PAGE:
1. In its first story, Prachatai refers to the truly bizarre case of two of the Royal Health Rumor 4. Back in October 2009 there were rumors that the king was seriously ill or had died. This caused a huge sell-off on the stock exchange, and the ridiculous Abhisit Vejjajiva-led coalition government began a witch hunt for those responsible for the rumors. Many observers considered the whole case so silly that it had been quietly brushed under the carpet. Not so. The Criminal Court is said to be “likely to deliver its ruling by the end of this year on a case” involving Katha Pajajiriyapong, then an employee in the trading a securities trading firm KT Zmico Securities (the firm sacked him). Katha is said to have posted comments on Same Sky or Fah Diew Kan web board. Apparently there is another charge against him from April 2009. He is charged under the 2007 Computer-Related Crimes Act. He has been on bail since his arrest in 1 November 2009. He is expected to get a verdict on 19 December 2012.
  2. Also one of the Royal Health Rumor 4, Thiranan Vipuchanun, a former director of a finance and securities trading firm, is “accused of posting on the Prachatai webboard her translation of a Bloomberg news article which reported the slump of the Thai stock market on 14 Aug 2009 due to the widespread rumours about the King’s health. Her case is now pending a decision by the prosecution.”
  3. Somyos Prueksakasemsuk is also scheduled to re-appear in court on 19 December 2012, and it seems that he may get a verdict then, having been held in prison since 30 April 2011 on lese majeste charges.
  4. Akechai Hongkangwarn who was arrested on 11 March 2011 and charged under Article 112 – lese majeste – for being in possession of illegal VCDs of an Australian television documentary that presented an accurate picture of the state of the Thai monarchy and 10 Wikileaks documents. He is expected to appear in court on 22 February 2013.
  5. One of the Bangkok 19 who were accused by the Army and its boss General Prayuth Chan-ocha, Yoswaris Chuklom or Jeng Dokchik, “a comedian turned red-shirt activist and politician, will appear in court for witness hearings on 11-12 Dec [2012]. He is being prosecuted for alleged lèse majesté comments in his public speech during a red-shirt rally at Phan Fa on 29 March 2010.”
  6. In the first week of November 2010, Sqn Ldr Chanin Khlaikhlung became the first casualty of then Defense Minister Prawit Wongsuwan’s warning that the military needed to weed out anti-monarchists in its ranks. This was also a part of the Abhisit regime’s royalist witch hunt. He will likely appear in a military court (closed to the public) in February 2013, facing lese majeste and computer crimes charges related to 24 comments on his Facebook page.
  7. Finally, Prachatai mentions a case PPT has not previously heard of when it lists Aswin (family name withheld) as likely to appear in Chiang Mai Court in February 2013 “to face accusations by an acquaintance of making lèse majesté remarks.”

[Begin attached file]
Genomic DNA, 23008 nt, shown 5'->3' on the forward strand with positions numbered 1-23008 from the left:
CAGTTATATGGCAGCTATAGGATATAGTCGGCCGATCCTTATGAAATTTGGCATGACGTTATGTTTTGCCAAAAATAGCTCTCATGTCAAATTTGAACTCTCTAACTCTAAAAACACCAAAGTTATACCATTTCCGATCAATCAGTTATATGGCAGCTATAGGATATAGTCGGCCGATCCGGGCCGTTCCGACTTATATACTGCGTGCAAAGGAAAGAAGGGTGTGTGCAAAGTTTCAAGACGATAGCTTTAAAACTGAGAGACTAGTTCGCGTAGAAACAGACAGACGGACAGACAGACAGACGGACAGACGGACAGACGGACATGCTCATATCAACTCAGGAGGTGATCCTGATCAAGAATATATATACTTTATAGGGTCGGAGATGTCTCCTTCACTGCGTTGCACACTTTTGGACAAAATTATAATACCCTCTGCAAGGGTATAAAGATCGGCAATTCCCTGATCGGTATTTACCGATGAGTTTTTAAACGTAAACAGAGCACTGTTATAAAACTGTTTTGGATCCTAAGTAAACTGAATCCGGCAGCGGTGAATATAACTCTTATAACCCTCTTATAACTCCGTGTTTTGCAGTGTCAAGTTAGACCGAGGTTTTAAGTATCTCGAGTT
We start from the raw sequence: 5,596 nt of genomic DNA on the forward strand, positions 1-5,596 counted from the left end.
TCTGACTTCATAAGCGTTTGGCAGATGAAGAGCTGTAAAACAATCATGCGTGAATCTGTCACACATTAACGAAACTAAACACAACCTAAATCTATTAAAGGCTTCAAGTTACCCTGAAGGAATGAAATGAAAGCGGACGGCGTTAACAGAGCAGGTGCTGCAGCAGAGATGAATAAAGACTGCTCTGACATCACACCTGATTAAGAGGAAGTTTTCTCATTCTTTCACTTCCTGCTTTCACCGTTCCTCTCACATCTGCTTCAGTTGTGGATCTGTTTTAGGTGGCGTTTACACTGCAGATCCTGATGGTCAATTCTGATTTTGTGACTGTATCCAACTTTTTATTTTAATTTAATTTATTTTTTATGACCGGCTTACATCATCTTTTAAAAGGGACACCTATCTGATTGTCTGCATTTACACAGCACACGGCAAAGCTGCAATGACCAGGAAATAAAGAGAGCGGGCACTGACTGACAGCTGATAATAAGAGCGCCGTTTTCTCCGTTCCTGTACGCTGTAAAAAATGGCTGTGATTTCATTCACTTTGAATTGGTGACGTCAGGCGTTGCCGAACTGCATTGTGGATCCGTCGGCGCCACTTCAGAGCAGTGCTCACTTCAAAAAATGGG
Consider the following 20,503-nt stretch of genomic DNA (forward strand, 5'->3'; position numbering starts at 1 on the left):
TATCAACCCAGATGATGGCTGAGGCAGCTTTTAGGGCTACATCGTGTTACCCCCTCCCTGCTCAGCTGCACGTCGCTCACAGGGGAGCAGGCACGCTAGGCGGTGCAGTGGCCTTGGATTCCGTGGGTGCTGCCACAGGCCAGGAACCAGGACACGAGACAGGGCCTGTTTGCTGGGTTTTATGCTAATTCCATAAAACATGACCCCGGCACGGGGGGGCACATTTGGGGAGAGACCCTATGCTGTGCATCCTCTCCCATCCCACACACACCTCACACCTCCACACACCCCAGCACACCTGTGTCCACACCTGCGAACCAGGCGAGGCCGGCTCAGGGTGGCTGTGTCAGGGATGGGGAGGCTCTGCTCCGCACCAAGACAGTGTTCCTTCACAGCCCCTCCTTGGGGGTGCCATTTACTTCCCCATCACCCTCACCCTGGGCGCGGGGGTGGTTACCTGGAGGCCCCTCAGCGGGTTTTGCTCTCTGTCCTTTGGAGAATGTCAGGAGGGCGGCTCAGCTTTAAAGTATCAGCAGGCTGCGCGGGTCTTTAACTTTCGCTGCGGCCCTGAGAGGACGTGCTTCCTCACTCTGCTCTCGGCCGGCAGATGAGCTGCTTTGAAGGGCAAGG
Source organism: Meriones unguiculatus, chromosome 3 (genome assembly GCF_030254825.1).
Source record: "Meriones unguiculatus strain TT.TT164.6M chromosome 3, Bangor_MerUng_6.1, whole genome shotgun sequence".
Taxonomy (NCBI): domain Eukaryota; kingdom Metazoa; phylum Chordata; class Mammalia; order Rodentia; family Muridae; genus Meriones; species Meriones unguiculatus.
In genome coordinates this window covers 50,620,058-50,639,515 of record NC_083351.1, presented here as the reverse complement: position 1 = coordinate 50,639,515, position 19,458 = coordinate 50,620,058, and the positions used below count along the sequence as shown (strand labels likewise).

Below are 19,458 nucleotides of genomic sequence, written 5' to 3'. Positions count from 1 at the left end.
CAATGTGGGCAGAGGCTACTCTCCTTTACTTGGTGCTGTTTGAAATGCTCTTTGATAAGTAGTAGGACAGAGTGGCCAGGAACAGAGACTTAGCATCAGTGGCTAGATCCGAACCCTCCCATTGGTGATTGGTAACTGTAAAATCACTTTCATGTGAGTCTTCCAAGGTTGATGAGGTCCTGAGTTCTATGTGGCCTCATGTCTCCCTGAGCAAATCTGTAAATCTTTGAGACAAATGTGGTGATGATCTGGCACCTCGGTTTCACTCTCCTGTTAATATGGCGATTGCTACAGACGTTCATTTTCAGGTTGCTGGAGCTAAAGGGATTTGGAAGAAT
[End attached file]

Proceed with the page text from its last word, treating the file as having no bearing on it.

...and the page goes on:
8. In its second story, Prachatai mentions another case previously unknown to PPT. The case goes back to the days of high alert on lese majeste by the royalist regime under Abhisit and refers to an unnamed Malay Muslim man whose case is outlined at the iLaw database. The Pattani resident is accused of “hanging banners with the picture of HM the Queen on a pedestrian bridge in the town” also allegedly “containing messages about violent incidents in the south and other parts of Thailand, together with a picture of HM the Queen, on 12 Aug 2009, the Queen’s birthday…”. It seems that this may be another case pursued by the military who are also accused of beating and torturing the man to get a confession on a crime he was not even aware of (standard military practice). He has been on bail. It seems this case has been kept secret.
  9. A third story refers to well-known Thammasat historian Somsak Jeamteerasakul who is said to be “pessimistic” and “both surprised and appalled by the decision of police to forward his lese majeste police complaint case to the Office of the Attorney General (OAG).” He is due to appear before the prosecutor sometime this month.

The last story also refers to there being “currently at least seven people detained under the law with hundreds more in the process of possibly being charged or having received police complaints made against them.” PPT knows of eight currently detained, although we assume there are more we don’t know about. We are not aware that there are “hundreds more in the process of possibly being charged or having received police complaints made against them.” That said, there are two cases above we had never heard of before, suggesting that the case load and backlog that is inestimable. The opacity associated with this most political of charges lends itself to both under-reporting and exaggeration.

In late 2010, based on data related to charges laid, prosecuted and known conviction rates, we had guesstimated that there may have been some 350 jailed following lese majeste convictions or related computer crimes charges. We have no idea how many accusations there are or how many cases are winding there way through the system. In any serious judicial system, this law would be declared unconstitutional and scrapped. Until that happens, Thailand can never be a truly democratic country.

Further updated: Nitirat academic attacked

29 02 2012

Leading Nitirat academic Worachet Pakeerut was set upon, punched and injured by two unidentified men in a parking lot at Thammasat University. The Nation reports that Worachet was talking to a fellow academic from Mahidol University “when two men sneaked from behind to deliver several punches in his face.” He commented: “I was hit and everything happened so suddenly that I could not even remember the profile of my attackers…”.

A Nation photo